To add insult to injury, NBC Universal announced that the network will allow free consumer downloads of its most popular programs for a week after airing, starting this November after a trial period in October. This comes after the high profile split from Apple Inc.’s service iTunes.
The partnership crumbled over a pricing disagreement and the concern that iTunes had a lack of piracy protection. The move will help NBC’s ad revenue as the viewing audience is increasingly turning to TiVo and DVR systems to surpass commercial watching. There is a higher demand to watch programs whenever the viewer wants as well.
President of NBC Universal Television Group Jeff Gaspin stated in The New York Times, “The shift from programmer to consumer controlling program choices is the biggest change in the media business in the past 25 or 30 years.”
The new service named NBC Direct will allow users to download shows the night they air and keep them on their computers for a week. Users may also schedule automatic delivery of their programs of choice. The episodes will also contain, like many episodes offered on network sites, “unskippable” commercials and will not be able to be downloaded to another device, either computer or disk.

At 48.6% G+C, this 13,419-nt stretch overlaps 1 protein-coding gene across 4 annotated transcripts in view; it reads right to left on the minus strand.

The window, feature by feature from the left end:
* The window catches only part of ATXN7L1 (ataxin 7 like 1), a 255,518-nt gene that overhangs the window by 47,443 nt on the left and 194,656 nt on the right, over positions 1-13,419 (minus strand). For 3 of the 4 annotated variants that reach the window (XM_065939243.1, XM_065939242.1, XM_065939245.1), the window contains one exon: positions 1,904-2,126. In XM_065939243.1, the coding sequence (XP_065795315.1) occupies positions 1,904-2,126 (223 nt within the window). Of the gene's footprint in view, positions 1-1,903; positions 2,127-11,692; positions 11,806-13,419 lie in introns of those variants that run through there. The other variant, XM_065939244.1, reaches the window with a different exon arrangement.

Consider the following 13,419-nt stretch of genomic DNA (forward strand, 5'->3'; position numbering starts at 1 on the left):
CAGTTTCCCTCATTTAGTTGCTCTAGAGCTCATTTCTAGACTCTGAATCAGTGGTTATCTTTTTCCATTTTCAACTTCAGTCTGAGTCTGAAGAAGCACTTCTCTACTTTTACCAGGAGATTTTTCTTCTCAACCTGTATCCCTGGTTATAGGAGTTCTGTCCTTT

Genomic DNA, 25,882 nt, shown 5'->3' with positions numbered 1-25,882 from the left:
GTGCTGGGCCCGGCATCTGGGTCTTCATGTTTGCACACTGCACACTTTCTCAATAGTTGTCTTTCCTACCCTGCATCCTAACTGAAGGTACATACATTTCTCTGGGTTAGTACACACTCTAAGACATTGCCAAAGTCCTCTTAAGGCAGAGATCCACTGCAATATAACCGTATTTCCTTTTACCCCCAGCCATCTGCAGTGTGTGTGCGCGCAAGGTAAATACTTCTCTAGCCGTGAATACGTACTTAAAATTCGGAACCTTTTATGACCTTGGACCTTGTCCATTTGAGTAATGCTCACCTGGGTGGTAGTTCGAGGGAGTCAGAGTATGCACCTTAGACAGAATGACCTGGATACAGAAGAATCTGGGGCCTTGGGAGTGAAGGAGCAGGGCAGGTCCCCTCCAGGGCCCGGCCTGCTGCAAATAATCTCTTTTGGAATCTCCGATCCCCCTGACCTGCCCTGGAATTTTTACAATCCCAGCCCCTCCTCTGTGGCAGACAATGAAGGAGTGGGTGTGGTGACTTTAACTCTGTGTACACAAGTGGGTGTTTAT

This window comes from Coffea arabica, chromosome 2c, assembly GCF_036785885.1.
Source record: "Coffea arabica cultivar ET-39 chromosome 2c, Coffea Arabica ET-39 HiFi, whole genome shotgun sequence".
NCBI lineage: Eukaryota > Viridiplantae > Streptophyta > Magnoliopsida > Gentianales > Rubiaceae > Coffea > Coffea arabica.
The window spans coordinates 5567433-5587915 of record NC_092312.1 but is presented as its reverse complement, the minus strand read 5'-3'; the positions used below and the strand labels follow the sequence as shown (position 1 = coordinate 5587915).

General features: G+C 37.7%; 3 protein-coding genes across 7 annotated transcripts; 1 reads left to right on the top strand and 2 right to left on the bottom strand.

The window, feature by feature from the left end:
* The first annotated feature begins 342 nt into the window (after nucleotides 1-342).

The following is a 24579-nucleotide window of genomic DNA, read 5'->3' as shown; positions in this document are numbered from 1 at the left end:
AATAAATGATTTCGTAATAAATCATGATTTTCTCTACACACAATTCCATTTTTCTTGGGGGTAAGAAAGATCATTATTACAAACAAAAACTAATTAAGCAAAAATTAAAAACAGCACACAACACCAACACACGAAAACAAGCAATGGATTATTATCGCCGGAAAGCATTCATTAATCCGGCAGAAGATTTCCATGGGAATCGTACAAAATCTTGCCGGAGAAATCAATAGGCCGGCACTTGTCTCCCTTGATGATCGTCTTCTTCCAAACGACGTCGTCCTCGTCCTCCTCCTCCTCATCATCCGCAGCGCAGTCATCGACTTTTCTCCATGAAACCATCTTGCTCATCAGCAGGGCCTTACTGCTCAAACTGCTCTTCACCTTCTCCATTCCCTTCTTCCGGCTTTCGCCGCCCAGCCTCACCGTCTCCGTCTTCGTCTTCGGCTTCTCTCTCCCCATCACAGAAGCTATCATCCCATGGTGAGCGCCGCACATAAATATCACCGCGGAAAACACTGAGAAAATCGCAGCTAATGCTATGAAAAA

Downloads will initially be available for PCs that include Windows and eventually will be available for Macs and iPod users.
After implementing this first part, NBC will then come out with the offer for paid downloads that would be fully owned by users and would be transferable from the buyer’s computer, just like iTunes and other downloading services. This will possibly be available by the middle of 2008.
Analysts debate that NBC is now perceived as greedy because it wants to charge more for their programs and that customers will not warm up to the idea of having their content download sites be fragmented. If the service will prove to be a success is still up in the air. Since there has not been a projection of how much the service will cost, it is entirely possible that getting a TiVo may be cheaper.